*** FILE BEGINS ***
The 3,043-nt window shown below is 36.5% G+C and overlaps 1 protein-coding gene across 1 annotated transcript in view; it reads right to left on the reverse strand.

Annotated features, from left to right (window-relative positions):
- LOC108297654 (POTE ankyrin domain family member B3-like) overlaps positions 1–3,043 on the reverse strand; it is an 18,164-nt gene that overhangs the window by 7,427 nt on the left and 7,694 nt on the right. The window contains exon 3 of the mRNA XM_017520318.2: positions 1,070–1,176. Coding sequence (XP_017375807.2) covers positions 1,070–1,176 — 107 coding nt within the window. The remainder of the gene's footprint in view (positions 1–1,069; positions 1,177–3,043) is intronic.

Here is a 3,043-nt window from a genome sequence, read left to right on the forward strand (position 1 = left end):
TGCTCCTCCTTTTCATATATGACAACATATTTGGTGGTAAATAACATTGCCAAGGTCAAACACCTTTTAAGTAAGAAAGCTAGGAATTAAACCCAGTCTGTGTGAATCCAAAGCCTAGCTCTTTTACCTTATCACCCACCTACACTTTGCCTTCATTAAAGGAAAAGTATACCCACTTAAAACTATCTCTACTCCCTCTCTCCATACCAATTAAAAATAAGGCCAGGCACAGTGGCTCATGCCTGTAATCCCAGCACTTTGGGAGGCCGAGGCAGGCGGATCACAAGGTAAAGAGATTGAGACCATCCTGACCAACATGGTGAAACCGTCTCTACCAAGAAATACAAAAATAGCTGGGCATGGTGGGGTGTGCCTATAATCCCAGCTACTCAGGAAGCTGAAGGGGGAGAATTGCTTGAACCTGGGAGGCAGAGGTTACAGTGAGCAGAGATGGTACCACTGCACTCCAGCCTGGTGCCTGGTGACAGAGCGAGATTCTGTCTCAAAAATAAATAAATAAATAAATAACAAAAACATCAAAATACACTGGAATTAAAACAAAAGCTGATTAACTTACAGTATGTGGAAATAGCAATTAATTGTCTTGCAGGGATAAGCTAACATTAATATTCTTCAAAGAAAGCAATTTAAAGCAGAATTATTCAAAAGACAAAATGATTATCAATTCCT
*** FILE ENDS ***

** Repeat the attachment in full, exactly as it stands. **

The 3,043-nt window shown below is 36.5% G+C and overlaps 1 protein-coding gene across 1 annotated transcript in view; it reads right to left on the reverse strand.

Annotated features, from left to right (window-relative positions):
- LOC108297654 (POTE ankyrin domain family member B3-like) overlaps positions 1–3,043 on the reverse strand; it is an 18,164-nt gene that overhangs the window by 7,427 nt on the left and 7,694 nt on the right. The window contains exon 3 of the mRNA XM_017520318.2: positions 1,070–1,176. Coding sequence (XP_017375807.2) covers positions 1,070–1,176 — 107 coding nt within the window. The remainder of the gene's footprint in view (positions 1–1,069; positions 1,177–3,043) is intronic.

Here is a 3,043-nt window from a genome sequence, read left to right on the forward strand (position 1 = left end):
TGCTCCTCCTTTTCATATATGACAACATATTTGGTGGTAAATAACATTGCCAAGGTCAAACACCTTTTAAGTAAGAAAGCTAGGAATTAAACCCAGTCTGTGTGAATCCAAAGCCTAGCTCTTTTACCTTATCACCCACCTACACTTTGCCTTCATTAAAGGAAAAGTATACCCACTTAAAACTATCTCTACTCCCTCTCTCCATACCAATTAAAAATAAGGCCAGGCACAGTGGCTCATGCCTGTAATCCCAGCACTTTGGGAGGCCGAGGCAGGCGGATCACAAGGTAAAGAGATTGAGACCATCCTGACCAACATGGTGAAACCGTCTCTACCAAGAAATACAAAAATAGCTGGGCATGGTGGGGTGTGCCTATAATCCCAGCTACTCAGGAAGCTGAAGGGGGAGAATTGCTTGAACCTGGGAGGCAGAGGTTACAGTGAGCAGAGATGGTACCACTGCACTCCAGCCTGGTGCCTGGTGACAGAGCGAGATTCTGTCTCAAAAATAAATAAATAAATAAATAACAAAAACATCAAAATACACTGGAATTAAAACAAAAGCTGATTAACTTACAGTATGTGGAAATAGCAATTAATTGTCTTGCAGGGATAAGCTAACATTAATATTCTTCAAAGAAAGCAATTTAAAGCAGAATTATTCAAAAGACAAAATGATTATCAATTCCT